Children who scored higher on a "Draw-a-Child" test also scored higher on intelligence tests at both 4 and 14 years old.
Image credit: King's College London
The research team, led by Dr. Rosalind Arden of the Institute of Psychiatry at King's College London in the UK, recently published their findings in the journal Psychological Science.
For their study, Dr. Arden and colleagues assessed 7,752 pairs of identical and non-identical twins (15,504 children in total) who were a part of the Twins Early Development Study (TEDS).
When the children were 4 years old, their parents asked them to draw a picture of a child, in line with the "Draw-a-Child" test that was set up in the 1920s as a way of determining a child's intelligence.
Each drawing was then scored on a scale of 0 to 12. Scores were dependent on the number of physical features - such as a head, eyes, nose, mouth, body and arms - a child included in their drawing. For example, if a child drew two legs, two arms, a body and head but drew no facial features, they would receive a score of 4.
The children were also required to complete intelligence tests at the age of 4 and again at the age of 14.
Higher drawing scores linked to higher intelligence scores a decade later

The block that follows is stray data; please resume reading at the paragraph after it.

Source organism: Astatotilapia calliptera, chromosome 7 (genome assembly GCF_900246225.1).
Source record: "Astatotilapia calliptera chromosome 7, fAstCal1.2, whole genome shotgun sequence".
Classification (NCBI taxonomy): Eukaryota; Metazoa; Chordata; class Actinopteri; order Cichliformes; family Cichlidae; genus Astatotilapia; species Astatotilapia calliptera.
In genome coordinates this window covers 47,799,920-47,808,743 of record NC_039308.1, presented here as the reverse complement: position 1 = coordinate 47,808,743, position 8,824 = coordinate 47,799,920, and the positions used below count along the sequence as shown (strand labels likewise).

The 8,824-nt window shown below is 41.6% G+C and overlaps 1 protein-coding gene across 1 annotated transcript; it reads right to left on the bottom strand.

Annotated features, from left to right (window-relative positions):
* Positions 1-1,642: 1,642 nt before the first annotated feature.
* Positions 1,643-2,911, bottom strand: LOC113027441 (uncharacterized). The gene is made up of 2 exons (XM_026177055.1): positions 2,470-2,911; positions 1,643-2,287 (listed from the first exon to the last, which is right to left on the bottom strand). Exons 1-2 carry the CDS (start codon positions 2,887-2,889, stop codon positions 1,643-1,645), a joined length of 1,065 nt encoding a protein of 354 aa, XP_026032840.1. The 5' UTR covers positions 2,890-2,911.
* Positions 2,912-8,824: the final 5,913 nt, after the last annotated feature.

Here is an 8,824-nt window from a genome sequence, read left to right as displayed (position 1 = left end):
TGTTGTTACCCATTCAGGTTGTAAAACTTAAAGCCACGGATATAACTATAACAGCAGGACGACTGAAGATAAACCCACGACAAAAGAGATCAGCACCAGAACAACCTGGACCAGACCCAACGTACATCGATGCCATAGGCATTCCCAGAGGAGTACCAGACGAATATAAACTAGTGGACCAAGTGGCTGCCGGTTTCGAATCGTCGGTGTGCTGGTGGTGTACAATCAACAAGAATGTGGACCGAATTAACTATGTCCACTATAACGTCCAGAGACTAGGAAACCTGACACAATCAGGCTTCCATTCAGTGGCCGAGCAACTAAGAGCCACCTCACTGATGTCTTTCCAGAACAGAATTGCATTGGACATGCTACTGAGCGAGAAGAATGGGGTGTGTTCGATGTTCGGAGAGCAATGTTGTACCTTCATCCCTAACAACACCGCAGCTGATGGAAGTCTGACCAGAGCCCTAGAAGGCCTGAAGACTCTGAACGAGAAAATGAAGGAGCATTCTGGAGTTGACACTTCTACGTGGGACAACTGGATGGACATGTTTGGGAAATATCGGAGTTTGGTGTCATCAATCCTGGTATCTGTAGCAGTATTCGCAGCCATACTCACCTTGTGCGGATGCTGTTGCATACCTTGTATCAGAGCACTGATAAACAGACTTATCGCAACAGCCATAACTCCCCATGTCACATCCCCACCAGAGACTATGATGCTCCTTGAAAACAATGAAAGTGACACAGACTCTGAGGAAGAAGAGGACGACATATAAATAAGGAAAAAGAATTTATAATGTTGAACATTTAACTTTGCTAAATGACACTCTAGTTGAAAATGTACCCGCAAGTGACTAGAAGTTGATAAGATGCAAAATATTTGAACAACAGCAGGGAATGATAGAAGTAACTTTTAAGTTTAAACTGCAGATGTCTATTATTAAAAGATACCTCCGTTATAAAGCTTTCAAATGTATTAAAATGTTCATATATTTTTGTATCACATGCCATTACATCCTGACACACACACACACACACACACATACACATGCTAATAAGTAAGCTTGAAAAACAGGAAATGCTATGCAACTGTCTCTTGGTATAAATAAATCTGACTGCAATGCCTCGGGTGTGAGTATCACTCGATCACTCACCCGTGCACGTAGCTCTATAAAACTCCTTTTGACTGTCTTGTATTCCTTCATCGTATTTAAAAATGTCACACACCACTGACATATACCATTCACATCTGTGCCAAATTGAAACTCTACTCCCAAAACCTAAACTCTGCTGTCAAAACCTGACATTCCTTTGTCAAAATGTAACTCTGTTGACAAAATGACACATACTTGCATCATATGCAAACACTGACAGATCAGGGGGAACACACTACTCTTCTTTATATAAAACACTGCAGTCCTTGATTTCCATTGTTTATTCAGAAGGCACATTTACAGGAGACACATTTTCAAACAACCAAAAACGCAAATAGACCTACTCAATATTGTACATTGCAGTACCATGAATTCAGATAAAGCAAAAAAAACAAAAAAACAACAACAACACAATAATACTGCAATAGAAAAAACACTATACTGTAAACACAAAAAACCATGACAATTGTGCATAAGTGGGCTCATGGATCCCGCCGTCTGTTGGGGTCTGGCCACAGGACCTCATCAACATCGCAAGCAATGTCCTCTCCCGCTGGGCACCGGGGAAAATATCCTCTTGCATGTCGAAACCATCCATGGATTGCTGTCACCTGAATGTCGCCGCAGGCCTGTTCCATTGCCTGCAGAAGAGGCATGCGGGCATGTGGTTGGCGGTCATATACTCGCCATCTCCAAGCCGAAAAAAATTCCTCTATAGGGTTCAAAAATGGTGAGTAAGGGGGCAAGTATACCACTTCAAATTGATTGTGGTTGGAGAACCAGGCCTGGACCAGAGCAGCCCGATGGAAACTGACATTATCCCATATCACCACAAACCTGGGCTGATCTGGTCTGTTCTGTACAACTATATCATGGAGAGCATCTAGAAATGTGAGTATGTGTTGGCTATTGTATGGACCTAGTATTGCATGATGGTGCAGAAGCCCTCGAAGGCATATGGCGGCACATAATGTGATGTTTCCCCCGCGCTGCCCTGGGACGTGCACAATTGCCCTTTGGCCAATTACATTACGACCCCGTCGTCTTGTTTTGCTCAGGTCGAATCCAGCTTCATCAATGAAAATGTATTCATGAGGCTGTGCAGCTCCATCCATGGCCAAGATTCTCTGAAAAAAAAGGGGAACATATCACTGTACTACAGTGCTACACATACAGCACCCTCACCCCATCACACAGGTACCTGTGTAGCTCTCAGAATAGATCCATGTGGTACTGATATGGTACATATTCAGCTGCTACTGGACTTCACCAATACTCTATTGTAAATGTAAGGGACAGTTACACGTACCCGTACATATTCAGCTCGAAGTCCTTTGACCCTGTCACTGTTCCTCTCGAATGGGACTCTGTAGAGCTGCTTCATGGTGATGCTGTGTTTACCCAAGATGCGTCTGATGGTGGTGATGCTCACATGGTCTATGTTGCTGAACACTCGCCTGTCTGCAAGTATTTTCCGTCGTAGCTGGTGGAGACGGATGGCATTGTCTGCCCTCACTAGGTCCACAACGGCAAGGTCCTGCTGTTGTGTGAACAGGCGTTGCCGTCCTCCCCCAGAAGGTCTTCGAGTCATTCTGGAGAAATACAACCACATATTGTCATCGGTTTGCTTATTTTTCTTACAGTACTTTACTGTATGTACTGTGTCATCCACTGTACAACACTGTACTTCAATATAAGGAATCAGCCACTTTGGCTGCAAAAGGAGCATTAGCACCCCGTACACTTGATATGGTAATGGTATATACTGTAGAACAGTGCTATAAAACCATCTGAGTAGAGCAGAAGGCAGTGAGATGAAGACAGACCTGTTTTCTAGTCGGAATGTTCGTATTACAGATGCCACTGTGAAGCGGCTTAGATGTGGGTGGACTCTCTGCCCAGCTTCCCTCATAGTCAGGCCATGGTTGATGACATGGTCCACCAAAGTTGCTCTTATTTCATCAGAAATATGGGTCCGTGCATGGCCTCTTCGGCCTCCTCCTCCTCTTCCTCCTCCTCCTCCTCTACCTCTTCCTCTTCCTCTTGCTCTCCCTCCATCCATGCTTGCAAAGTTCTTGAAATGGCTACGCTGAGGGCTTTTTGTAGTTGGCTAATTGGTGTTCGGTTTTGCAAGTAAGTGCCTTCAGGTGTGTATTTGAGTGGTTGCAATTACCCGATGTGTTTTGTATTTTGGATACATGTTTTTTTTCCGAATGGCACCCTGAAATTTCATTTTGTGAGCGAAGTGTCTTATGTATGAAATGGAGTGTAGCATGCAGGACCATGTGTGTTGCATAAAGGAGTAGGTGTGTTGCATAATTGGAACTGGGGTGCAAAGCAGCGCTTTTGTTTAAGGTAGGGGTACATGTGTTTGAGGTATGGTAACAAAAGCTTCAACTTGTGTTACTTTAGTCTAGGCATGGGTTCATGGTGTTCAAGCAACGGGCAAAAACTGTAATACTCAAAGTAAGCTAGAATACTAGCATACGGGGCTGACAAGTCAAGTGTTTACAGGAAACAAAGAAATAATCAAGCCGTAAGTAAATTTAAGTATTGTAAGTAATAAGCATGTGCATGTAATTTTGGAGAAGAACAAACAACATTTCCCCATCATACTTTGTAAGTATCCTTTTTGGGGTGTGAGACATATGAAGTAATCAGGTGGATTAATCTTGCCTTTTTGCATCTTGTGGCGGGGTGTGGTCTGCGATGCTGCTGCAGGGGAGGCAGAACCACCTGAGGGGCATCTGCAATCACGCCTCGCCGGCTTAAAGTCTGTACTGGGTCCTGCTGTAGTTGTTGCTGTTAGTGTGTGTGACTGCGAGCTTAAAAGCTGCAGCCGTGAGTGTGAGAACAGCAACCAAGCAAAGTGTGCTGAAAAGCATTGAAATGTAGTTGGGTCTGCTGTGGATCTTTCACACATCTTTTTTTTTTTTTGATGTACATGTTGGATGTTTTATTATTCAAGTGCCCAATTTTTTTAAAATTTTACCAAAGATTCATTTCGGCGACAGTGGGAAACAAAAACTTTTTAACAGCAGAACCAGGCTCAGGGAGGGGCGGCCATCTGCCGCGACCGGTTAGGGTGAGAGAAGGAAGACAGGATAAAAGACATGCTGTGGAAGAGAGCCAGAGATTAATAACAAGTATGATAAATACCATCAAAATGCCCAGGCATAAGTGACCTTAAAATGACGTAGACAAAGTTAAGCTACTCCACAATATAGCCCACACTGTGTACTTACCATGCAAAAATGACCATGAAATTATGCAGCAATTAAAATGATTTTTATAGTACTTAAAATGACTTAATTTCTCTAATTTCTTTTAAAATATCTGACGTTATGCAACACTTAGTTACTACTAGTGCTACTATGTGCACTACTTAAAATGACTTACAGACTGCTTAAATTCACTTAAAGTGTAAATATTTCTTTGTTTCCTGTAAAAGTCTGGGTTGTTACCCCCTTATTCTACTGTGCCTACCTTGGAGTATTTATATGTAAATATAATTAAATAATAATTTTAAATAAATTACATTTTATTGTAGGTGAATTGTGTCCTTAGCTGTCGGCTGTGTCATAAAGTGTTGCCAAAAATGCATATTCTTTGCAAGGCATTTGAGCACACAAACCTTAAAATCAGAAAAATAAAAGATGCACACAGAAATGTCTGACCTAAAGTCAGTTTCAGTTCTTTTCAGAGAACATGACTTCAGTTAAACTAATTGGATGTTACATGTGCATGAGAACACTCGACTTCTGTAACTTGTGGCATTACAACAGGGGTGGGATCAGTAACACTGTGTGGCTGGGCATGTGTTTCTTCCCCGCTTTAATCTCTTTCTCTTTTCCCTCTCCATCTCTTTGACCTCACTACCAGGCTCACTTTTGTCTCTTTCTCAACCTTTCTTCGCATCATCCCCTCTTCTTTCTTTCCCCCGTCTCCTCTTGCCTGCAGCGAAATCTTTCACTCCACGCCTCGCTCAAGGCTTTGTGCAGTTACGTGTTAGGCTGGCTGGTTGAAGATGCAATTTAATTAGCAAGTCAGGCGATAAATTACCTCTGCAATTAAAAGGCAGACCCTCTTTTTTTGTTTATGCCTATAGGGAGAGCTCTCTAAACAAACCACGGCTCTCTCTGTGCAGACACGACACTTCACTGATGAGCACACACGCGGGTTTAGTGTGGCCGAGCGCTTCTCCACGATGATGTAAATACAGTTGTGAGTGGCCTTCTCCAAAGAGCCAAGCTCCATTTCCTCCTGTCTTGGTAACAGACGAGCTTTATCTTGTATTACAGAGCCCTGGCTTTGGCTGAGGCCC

The researchers found that higher drawing scores at the age of 4 were associated with higher intelligence at the same age, which they say was expected.
But Dr. Arden says she was surprised to find that higher drawing scores at age 4 were also associated with higher intelligence scores a decade later, when the children were 14 years old.
Dr. Arden stresses, however, that parents should not worry if their child is a bad drawer, as the correlation between drawing ability and intelligence was moderate; it was 0.33 at 4 years and 0.20 at 14 years.
"Drawing ability does not determine intelligence. There are countless factors, both genetic and environmental, which affect intelligence in later life."
The team also found that there may be a genetic link involved in a child's drawing ability. At age 4, they found that drawings from identical twins - who share all the same genes - were more similar to each other than drawings from non-identical twins, who share around 50% of their genes but generally have a similar upbringing.
However, Dr. Arden is keen to point out that this does not mean there is a "drawing gene."
"A child's ability to draw stems from many other abilities, such as observing, holding a pencil, etc. We are a long way off understanding how genes influence all these different types of behavior," she adds.
Earlier this year, Medical News Today reported on a study published in the journal Child Development, which revealed that a child's reading skills can be a predictor of intelligence as a young adult.
Written by Honor Whiteman